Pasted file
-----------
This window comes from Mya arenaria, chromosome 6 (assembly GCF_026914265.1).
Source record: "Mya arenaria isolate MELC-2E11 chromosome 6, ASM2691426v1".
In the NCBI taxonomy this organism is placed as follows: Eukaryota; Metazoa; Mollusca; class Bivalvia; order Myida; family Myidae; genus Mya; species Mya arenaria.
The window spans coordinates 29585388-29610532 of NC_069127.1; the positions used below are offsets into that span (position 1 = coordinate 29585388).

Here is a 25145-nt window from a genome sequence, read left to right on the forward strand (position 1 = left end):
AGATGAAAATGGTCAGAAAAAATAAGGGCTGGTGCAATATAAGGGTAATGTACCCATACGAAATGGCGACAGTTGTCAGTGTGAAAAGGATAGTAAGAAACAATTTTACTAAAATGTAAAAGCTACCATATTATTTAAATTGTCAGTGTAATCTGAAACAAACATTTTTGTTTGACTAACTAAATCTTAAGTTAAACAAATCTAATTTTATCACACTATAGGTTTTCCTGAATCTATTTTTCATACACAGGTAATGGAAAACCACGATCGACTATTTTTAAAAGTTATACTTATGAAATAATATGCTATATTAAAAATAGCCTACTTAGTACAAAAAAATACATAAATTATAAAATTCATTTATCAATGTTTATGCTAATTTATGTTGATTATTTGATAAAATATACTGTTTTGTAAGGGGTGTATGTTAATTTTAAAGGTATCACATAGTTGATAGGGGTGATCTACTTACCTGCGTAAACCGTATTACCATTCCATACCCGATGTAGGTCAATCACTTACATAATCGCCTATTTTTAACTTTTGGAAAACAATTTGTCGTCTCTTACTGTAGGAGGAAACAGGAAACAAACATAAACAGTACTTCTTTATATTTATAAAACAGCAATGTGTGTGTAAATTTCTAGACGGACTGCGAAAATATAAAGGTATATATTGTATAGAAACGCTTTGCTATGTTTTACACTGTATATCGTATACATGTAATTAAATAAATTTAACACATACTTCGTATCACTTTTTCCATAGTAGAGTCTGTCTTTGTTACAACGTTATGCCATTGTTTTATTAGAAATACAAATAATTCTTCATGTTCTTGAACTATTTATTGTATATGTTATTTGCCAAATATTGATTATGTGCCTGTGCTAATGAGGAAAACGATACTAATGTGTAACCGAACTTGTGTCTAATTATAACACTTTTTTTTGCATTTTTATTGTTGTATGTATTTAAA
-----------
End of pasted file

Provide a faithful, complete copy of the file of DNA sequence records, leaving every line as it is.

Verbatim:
This window comes from Mya arenaria, chromosome 6 (assembly GCF_026914265.1).
Source record: "Mya arenaria isolate MELC-2E11 chromosome 6, ASM2691426v1".
In the NCBI taxonomy this organism is placed as follows: Eukaryota; Metazoa; Mollusca; class Bivalvia; order Myida; family Myidae; genus Mya; species Mya arenaria.
The window spans coordinates 29585388-29610532 of NC_069127.1; the positions used below are offsets into that span (position 1 = coordinate 29585388).

Here is a 25145-nt window from a genome sequence, read left to right on the forward strand (position 1 = left end):
AGATGAAAATGGTCAGAAAAAATAAGGGCTGGTGCAATATAAGGGTAATGTACCCATACGAAATGGCGACAGTTGTCAGTGTGAAAAGGATAGTAAGAAACAATTTTACTAAAATGTAAAAGCTACCATATTATTTAAATTGTCAGTGTAATCTGAAACAAACATTTTTGTTTGACTAACTAAATCTTAAGTTAAACAAATCTAATTTTATCACACTATAGGTTTTCCTGAATCTATTTTTCATACACAGGTAATGGAAAACCACGATCGACTATTTTTAAAAGTTATACTTATGAAATAATATGCTATATTAAAAATAGCCTACTTAGTACAAAAAAATACATAAATTATAAAATTCATTTATCAATGTTTATGCTAATTTATGTTGATTATTTGATAAAATATACTGTTTTGTAAGGGGTGTATGTTAATTTTAAAGGTATCACATAGTTGATAGGGGTGATCTACTTACCTGCGTAAACCGTATTACCATTCCATACCCGATGTAGGTCAATCACTTACATAATCGCCTATTTTTAACTTTTGGAAAACAATTTGTCGTCTCTTACTGTAGGAGGAAACAGGAAACAAACATAAACAGTACTTCTTTATATTTATAAAACAGCAATGTGTGTGTAAATTTCTAGACGGACTGCGAAAATATAAAGGTATATATTGTATAGAAACGCTTTGCTATGTTTTACACTGTATATCGTATACATGTAATTAAATAAATTTAACACATACTTCGTATCACTTTTTCCATAGTAGAGTCTGTCTTTGTTACAACGTTATGCCATTGTTTTATTAGAAATACAAATAATTCTTCATGTTCTTGAACTATTTATTGTATATGTTATTTGCCAAATATTGATTATGTGCCTGTGCTAATGAGGAAAACGATACTAATGTGTAACCGAACTTGTGTCTAATTATAACACTTTTTTTTGCATTTTTATTGTTGTATGTATTTAAA